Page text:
The O=Boot NC and the distribution DIT

Posted: 11th July 2014 by Christoffer Andersson in Uncategorized

So every Windows Server has an NTDS.dit file right? Well, All Windows Server – Domain Controllers you mean right? Nope they in fact have two J

There is something referred to as the distribution DIT that works as a template DIT and is used when you promote a machine to a DC (either ADAM/ADLDS or ADDS) either as the first dc in a forest or as a replica.

The distribution DIT can be found at the following location:

Table 1: Distribution DIT Location





ADDS %windir%\system32\ntds.dit N/A Windows 2000 Server

Windows Server 2003

ADDS %windir%\system32\ntds.dit Yes Windows Server 2008

Windows Server 2008 R2

Windows Server 2012

Windows Server 2012 R2

ADAM/ADLDS %windir%\ADAM\adamntds.dit N/A Windows XP * Separate download

Windows Server 2003 * Separate download or R2

ADAM/ADLDS %windir%\ADAM\adamntds.dit Yes Windows Vista * Separate download

Windows 7 * Separate download

Windows 8

Windows Server 2008

Windows Server 2008 R2

Windows Server 2012

Windows Server 2012 R2

Note: SxS means that the files are package in the SxS folder on the disk and isn’t copied into the location until the actual role is installed.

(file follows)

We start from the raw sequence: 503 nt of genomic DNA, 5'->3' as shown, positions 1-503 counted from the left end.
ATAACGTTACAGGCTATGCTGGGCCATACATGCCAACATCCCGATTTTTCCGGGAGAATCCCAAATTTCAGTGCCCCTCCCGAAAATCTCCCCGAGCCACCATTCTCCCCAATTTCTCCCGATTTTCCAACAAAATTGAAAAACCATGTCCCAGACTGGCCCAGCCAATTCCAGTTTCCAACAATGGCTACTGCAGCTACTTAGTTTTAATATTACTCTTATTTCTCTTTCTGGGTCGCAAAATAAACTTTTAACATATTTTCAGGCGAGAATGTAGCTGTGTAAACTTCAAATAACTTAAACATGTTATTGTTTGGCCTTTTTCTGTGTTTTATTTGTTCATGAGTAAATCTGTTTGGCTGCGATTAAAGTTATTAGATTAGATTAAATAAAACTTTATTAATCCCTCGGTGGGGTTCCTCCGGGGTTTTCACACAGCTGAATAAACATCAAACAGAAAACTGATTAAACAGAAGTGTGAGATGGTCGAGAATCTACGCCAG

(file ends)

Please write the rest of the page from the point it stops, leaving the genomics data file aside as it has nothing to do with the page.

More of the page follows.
So what is the Distribution DIT and when is it used?

It’s actually the DIT all DCs start out with except one case

  1. IFM promoted replicas; they start with the IFM source DC as there DIT.
    For more information on Install From Media (IFM), see the following post:


The distribution DIT is copied to the database location (DatabasePath) specified in DCPROMO during promotion, we can verify this by checking the JET database signature of the two databases once DCPROMO has completed, in my case I compare between the distribution DIT for ADLDS and my installed ADLDS instance ‘ESEDEV’

  1. Distribution DIT:

  1. Installed/Promoted DIT:

As you can see – They do match.

So what does the Distribution DIT contains?

The distribution DIT contains the base schema for either ADDS or ADLDS (that has a more light weight schema that ADDS) – So here my tool ESEDump comes into play, let’s dump a distribution DIT for ADLDS:

Dumping table datatable:

We can see that the first rows inside the distribution DIT contains O=Boot and CN=Schema,O=Boot, CN=BootMachine,O=Boot and then simpely the schema comes, we can see that all of the schema objects has a PDNT that equals == 5, the DNT of the CN=Schema,O=Boot naming context (NC) – Or wait are they really NCs? – let’s add in ‘instanceType’

Yes they are NCs – InstanceType decoded as follows:

  1. 0×5 (05) == ( IS_NC_HEAD | WRITE );